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World War I
World War I
End of WWI and Post War
The Last Battles
In August of 1918, the Allied commanders on the western front decided to go on the offensive. Starting on August 8th, a series of battles were fought called the Hundred Days Offensive. These battles included the Battle of Amiens, the Second Battle of the Somme, and several battles along Germany's Hindenburg Line. The Germans were pushed out of France and were forced to retreat back into Germany.
People celebrating after the armistice
By the end of the Hundred Days Offensive, the German forces were exhausted and running out of food and supplies. On November 11, 1918 they requested an armistice. An armistice is when both sides agree to stop fighting while a peace treaty is negotiated. The Allies agreed to the armistice and at 11 AM on November 11, 1918 the fighting in World War I came to an end.
The Allied Nations met in Paris at the Paris Peace Conference in 1919 to decide the fate of Germany and the Central Powers. Although a number of nations took part in the negotiations, the major decisions and discussions were between the leaders of the "Big Four" nations which included Georges Clemenceau (Prime Minister of France), David Lloyd George (Prime Minister of Great Britain), Woodrow Wilson (President of the United States), and Vittorio Orlando (Prime Minister of Italy).
The Big Four
by Edward N. Jackson
Each of the four nations had different opinions on how Germany should be treated. President Woodrow Wilson felt that the best solution was to incorporate his Fourteen Points. He thought that Germany should not be blamed for the war or punished too harshly. However, French Prime Minister Georges Clemenceau felt that Germany was responsible for the war and should take the blame and be forced to pay large reparations.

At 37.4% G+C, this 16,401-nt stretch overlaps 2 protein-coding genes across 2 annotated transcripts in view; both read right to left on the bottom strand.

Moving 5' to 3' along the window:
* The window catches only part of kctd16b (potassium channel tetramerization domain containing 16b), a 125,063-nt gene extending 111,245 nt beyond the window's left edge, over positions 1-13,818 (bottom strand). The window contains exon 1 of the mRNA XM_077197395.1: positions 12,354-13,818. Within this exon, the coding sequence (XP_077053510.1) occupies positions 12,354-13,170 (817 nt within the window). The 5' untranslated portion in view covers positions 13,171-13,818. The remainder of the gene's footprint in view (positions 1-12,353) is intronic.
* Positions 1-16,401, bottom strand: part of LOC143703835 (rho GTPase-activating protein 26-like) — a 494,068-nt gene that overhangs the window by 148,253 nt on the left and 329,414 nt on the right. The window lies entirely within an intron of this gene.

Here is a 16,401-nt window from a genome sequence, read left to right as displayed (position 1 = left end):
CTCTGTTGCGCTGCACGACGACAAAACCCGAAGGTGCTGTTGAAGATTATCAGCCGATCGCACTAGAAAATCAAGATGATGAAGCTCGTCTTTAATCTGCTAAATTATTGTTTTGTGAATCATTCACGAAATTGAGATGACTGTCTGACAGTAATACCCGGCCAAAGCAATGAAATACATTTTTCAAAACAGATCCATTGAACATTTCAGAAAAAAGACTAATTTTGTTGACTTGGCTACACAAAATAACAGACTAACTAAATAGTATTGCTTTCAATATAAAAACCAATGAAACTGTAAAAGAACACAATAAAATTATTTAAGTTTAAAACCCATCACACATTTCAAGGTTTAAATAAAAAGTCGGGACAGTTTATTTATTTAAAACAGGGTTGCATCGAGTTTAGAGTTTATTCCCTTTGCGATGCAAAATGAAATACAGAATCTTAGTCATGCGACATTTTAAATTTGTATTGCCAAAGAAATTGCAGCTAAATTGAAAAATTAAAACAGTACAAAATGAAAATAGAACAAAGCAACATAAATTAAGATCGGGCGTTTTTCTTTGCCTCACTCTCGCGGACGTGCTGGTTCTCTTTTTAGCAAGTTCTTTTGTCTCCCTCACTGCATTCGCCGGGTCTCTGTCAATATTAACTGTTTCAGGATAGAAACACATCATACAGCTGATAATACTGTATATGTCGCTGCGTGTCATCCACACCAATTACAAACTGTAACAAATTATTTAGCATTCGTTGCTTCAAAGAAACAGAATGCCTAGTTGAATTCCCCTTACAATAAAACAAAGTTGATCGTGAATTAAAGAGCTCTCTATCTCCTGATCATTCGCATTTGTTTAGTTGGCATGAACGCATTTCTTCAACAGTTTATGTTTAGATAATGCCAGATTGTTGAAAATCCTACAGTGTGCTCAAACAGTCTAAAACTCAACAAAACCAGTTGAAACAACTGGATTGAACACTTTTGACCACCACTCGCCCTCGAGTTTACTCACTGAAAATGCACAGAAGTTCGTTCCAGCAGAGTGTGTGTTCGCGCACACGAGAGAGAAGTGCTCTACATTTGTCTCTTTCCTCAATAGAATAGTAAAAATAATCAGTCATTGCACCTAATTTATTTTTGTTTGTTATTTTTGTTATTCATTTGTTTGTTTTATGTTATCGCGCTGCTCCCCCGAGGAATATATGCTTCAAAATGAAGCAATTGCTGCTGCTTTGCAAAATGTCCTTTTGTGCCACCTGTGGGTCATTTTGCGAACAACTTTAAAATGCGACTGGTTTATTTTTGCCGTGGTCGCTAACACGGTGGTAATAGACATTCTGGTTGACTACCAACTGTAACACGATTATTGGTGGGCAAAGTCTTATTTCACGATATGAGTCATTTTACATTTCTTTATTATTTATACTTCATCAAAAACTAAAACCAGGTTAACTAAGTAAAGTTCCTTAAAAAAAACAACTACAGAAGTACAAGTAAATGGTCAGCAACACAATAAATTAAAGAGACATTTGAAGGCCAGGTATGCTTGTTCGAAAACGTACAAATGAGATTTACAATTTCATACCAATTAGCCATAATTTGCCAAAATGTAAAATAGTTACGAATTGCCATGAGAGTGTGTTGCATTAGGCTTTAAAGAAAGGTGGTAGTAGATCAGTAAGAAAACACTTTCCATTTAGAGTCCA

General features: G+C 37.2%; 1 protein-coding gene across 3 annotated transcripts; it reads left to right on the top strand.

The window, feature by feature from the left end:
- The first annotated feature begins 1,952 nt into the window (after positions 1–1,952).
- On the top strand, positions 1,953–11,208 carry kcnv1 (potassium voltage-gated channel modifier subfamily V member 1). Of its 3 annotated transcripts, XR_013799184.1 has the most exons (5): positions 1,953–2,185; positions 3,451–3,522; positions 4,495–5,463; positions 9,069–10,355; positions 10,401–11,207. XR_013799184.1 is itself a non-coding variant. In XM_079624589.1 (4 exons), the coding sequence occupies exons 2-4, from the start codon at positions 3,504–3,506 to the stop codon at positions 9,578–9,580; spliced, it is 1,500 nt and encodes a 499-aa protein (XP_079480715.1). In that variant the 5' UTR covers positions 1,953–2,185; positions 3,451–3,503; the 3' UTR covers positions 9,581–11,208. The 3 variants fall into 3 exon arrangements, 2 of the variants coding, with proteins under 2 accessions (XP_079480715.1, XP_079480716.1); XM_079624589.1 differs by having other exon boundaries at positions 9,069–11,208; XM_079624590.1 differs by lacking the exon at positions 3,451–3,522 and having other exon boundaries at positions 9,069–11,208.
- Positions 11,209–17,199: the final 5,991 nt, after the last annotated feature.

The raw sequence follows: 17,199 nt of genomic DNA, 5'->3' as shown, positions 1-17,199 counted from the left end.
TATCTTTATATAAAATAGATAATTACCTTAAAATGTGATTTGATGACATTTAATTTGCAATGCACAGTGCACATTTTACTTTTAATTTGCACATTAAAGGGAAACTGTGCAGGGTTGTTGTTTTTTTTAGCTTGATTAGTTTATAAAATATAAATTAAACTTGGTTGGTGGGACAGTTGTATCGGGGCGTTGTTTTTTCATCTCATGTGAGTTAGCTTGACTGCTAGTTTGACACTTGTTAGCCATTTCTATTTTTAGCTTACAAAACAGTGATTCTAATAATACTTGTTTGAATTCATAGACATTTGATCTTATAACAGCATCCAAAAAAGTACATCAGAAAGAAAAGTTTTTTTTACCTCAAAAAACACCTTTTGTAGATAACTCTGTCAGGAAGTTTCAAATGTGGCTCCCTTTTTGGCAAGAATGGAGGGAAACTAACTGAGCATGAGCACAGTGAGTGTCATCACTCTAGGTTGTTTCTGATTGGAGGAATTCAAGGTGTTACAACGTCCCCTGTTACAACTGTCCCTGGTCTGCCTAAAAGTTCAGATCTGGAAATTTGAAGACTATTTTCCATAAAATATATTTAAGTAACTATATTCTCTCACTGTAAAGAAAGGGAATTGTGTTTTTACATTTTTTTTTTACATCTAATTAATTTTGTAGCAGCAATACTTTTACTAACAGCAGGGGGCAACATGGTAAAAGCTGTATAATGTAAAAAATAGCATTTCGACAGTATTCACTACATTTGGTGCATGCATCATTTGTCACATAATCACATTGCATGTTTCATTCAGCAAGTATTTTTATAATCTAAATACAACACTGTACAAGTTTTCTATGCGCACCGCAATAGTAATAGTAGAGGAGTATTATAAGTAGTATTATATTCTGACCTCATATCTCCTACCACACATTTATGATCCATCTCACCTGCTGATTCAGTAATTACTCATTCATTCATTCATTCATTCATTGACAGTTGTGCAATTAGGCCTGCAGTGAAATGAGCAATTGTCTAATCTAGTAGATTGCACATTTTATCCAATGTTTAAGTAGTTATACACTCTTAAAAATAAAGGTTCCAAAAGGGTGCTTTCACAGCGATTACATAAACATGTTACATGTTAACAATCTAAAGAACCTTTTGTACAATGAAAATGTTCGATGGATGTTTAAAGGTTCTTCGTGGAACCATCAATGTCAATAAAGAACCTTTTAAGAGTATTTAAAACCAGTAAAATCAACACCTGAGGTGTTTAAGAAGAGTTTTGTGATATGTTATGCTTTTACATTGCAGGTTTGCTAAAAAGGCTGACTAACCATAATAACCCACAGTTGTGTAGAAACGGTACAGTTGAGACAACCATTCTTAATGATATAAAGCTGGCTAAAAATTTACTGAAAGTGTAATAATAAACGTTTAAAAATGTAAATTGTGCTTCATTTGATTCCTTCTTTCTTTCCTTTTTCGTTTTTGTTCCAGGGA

Treaty of Versailles
The Treaty of Versailles was signed between the Allied Powers and Germany on June 28, 1919. This officially ended World War I. The treaty was extremely harsh on Germany. It forced Germany to "accept the responsibility for causing all the loss and damage" of the war. Germany was forced to disarm, give up land to France, and to pay reparations of 132 billion Marks (around $442 billion in 2014 money).
New National Borders
The map of Europe changed significantly after World War I. Several new independent countries were formed including Poland, Finland, Yugoslavia, and Czechoslovakia. Russia became the Soviet Union and the Ottoman Empire later became the country of Turkey. Germany also had to give up the provinces of Alsace-Lorraine to France.
League of Nations
As part of the Paris Peace Conference, an organization called the League of Nations was formed. The League of Nations was formed in an effort to establish world peace. Its member countries hoped to prevent wars by helping to settle disputes between countries. The League also aimed to establish fair labor conditions, improve global health, control the global arms trade, and protect minorities in Europe. The League was officially founded by the Treaty of Versailles and had 42 founding member countries.
Interesting Facts about the End of World War I
- The United States did not sign the Treaty of Versailles, but established its own treaty with Germany.
- The United States also did not join the League of Nations which was first introduced by U.S. President Woodrow Wilson in his Fourteen Points.
- The reparations that Germany owed from the Treaty of Versailles were renegotiated several times and were not finally paid off until well after World War II.
- Four European Empires disappeared after World War I including the German, Russian, Ottoman, and Austro-Hungarian Empires.
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World War I